9. RumpledElf

    RumpledElf Well-Known Member

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    I have a broad map of the area and the block shapes are quite distinctive, you can pick them on street view, satellite view and the modern drainage plan from the council. Finding the *exact* edges, not a chance in hell, but within a couple metres, yes. Well, the left edge is distinctive as there is an old brick retaining wall but that's as good as it gets. Unfortunately these are suburb level maps and don't have the amount of detail I'd expect to see in a diagram in a contract of sale. I don't need to say that you can't do ANYTHING with these blocks before a proper survey.

    Actually yes, there is a number. Should I hit up the real estate agent to order another search? I'm actually starting to think the easement is because of the NSW rails power pole that is just behind the block and there's a radius around it, since no matter how I look there's nothing *crossing* the block but you can clearly see it running just behind it both on street view and satellite view. There is a very wide cleared road with the power poles in it just behind the back boundary, give or take. I hit the website that Tim & Chrissy posted above already and rang the number on there but just ended up being transferred about 10 times to different people who couldn't help me. One of them finally knew what an easement was and took the lot number to lodge a query on my behalf but of course I haven't heard back yet.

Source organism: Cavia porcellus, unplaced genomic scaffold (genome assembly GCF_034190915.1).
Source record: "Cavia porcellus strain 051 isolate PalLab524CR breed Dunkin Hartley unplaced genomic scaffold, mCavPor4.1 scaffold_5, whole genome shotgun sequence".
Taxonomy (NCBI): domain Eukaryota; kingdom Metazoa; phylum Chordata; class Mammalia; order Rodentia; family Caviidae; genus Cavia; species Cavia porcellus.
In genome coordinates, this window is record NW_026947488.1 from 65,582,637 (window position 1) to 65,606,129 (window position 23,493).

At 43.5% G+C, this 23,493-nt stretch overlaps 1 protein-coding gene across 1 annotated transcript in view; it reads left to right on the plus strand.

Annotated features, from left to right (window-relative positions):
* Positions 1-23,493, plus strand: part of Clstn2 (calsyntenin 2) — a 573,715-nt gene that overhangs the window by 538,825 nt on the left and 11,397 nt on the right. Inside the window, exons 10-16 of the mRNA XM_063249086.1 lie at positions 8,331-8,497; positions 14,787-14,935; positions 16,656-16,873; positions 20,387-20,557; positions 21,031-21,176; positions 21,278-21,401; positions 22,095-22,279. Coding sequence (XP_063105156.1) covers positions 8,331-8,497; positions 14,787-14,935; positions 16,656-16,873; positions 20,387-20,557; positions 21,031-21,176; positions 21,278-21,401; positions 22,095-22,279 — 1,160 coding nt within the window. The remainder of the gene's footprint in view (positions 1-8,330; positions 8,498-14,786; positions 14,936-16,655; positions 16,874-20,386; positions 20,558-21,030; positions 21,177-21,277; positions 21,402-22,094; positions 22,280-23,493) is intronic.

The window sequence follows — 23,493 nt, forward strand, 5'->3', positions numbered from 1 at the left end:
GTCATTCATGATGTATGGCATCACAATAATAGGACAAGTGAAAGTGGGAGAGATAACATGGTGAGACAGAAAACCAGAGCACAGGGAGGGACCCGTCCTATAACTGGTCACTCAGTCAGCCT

I've just had a long talk to someone about BAL ratings too, and this is coming down to identifying the type of scrub growing in the strip of railway owned land behind the block.

    Randomly, if I buy the block and want to put in a proper fence along that boundary, I'm guessing I have a snowball's chance in hell of getting NSW railways to pay for half, right?
     
    Last edited by a moderator: 4th Nov, 2016
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  10. RumpledElf

    RumpledElf Well-Known Member

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    There's a major rail line already in this town, there's a corridor of land running behind all the blocks on this part of the street that is probably owned by NSW railways. According to Endeavour Energy, it is a feeder line from a power plant to the railway.

    Other than this, its just a regular residential allotment with no particular restrictions other than being in the Blue Mountains (and thus will burn down if you look away during summer - it is in a bushfire zone) and being next to that power line.

    The major redeeming feature here is the price, although I've already had people on Facebook squawk at me it is so cheap because it is cold up there ... that's ok, I'll use the savings from not buying a Central Coast block to purchase a supply of thermal underwear.
     
    Last edited by a moderator: 4th Nov, 2016
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  11. bmc

    bmc Well-Known Member

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    sure ask him provide as much info as you can get. if he wants to sell it, he may do it for free.

    high tension powerline easements can be very wide and its not unusual to include vehicle access rights.

    i have no experience with NSW transport and fencing obligations to pay half but be prepared for a few dollars in survey fees to mark the boundary. it can get complicated alongside rail corridors.